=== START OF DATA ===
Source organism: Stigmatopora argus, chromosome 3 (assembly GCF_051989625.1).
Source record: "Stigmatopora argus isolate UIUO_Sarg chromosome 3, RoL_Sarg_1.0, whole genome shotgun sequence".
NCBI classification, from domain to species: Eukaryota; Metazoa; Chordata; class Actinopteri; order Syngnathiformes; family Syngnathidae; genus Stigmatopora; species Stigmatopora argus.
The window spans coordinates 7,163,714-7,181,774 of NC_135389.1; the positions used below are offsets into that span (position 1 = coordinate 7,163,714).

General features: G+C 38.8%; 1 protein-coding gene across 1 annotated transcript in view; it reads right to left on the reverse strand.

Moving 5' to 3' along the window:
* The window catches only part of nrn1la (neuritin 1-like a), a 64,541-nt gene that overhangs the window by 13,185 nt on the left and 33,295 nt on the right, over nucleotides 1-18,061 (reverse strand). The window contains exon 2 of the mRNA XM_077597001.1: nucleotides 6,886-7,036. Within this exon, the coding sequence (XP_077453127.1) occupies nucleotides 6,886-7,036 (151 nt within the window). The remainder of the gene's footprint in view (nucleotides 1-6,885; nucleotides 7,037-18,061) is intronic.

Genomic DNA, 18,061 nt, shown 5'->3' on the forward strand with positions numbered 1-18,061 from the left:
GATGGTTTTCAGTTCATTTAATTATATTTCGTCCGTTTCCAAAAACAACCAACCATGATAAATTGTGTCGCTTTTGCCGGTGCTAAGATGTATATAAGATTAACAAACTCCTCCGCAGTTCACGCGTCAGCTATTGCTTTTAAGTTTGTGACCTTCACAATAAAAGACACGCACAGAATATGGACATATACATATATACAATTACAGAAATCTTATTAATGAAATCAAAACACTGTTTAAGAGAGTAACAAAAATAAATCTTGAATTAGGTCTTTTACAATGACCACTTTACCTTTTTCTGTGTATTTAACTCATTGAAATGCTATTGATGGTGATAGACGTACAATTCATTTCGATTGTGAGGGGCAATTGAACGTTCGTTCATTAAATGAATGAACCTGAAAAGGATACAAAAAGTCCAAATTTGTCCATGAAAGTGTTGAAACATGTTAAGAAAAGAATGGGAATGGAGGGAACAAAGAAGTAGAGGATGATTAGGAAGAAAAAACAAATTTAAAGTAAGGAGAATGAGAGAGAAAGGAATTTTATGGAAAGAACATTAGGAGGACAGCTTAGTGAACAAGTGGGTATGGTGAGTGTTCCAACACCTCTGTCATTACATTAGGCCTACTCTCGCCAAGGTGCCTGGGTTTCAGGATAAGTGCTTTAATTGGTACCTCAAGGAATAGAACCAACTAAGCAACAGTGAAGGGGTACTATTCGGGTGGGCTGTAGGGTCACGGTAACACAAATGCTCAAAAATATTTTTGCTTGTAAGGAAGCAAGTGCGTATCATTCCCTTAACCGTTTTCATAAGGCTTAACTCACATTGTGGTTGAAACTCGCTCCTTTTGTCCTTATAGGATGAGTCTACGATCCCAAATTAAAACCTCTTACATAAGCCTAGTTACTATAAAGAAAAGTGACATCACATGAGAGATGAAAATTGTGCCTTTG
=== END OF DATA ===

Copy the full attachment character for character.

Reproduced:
Source organism: Stigmatopora argus, chromosome 3 (assembly GCF_051989625.1).
Source record: "Stigmatopora argus isolate UIUO_Sarg chromosome 3, RoL_Sarg_1.0, whole genome shotgun sequence".
NCBI classification, from domain to species: Eukaryota; Metazoa; Chordata; class Actinopteri; order Syngnathiformes; family Syngnathidae; genus Stigmatopora; species Stigmatopora argus.
The window spans coordinates 7,163,714-7,181,774 of NC_135389.1; the positions used below are offsets into that span (position 1 = coordinate 7,163,714).

General features: G+C 38.8%; 1 protein-coding gene across 1 annotated transcript in view; it reads right to left on the reverse strand.

Moving 5' to 3' along the window:
* The window catches only part of nrn1la (neuritin 1-like a), a 64,541-nt gene that overhangs the window by 13,185 nt on the left and 33,295 nt on the right, over nucleotides 1-18,061 (reverse strand). The window contains exon 2 of the mRNA XM_077597001.1: nucleotides 6,886-7,036. Within this exon, the coding sequence (XP_077453127.1) occupies nucleotides 6,886-7,036 (151 nt within the window). The remainder of the gene's footprint in view (nucleotides 1-6,885; nucleotides 7,037-18,061) is intronic.

Genomic DNA, 18,061 nt, shown 5'->3' on the forward strand with positions numbered 1-18,061 from the left:
GATGGTTTTCAGTTCATTTAATTATATTTCGTCCGTTTCCAAAAACAACCAACCATGATAAATTGTGTCGCTTTTGCCGGTGCTAAGATGTATATAAGATTAACAAACTCCTCCGCAGTTCACGCGTCAGCTATTGCTTTTAAGTTTGTGACCTTCACAATAAAAGACACGCACAGAATATGGACATATACATATATACAATTACAGAAATCTTATTAATGAAATCAAAACACTGTTTAAGAGAGTAACAAAAATAAATCTTGAATTAGGTCTTTTACAATGACCACTTTACCTTTTTCTGTGTATTTAACTCATTGAAATGCTATTGATGGTGATAGACGTACAATTCATTTCGATTGTGAGGGGCAATTGAACGTTCGTTCATTAAATGAATGAACCTGAAAAGGATACAAAAAGTCCAAATTTGTCCATGAAAGTGTTGAAACATGTTAAGAAAAGAATGGGAATGGAGGGAACAAAGAAGTAGAGGATGATTAGGAAGAAAAAACAAATTTAAAGTAAGGAGAATGAGAGAGAAAGGAATTTTATGGAAAGAACATTAGGAGGACAGCTTAGTGAACAAGTGGGTATGGTGAGTGTTCCAACACCTCTGTCATTACATTAGGCCTACTCTCGCCAAGGTGCCTGGGTTTCAGGATAAGTGCTTTAATTGGTACCTCAAGGAATAGAACCAACTAAGCAACAGTGAAGGGGTACTATTCGGGTGGGCTGTAGGGTCACGGTAACACAAATGCTCAAAAATATTTTTGCTTGTAAGGAAGCAAGTGCGTATCATTCCCTTAACCGTTTTCATAAGGCTTAACTCACATTGTGGTTGAAACTCGCTCCTTTTGTCCTTATAGGATGAGTCTACGATCCCAAATTAAAACCTCTTACATAAGCCTAGTTACTATAAAGAAAAGTGACATCACATGAGAGATGAAAATTGTGCCTTTG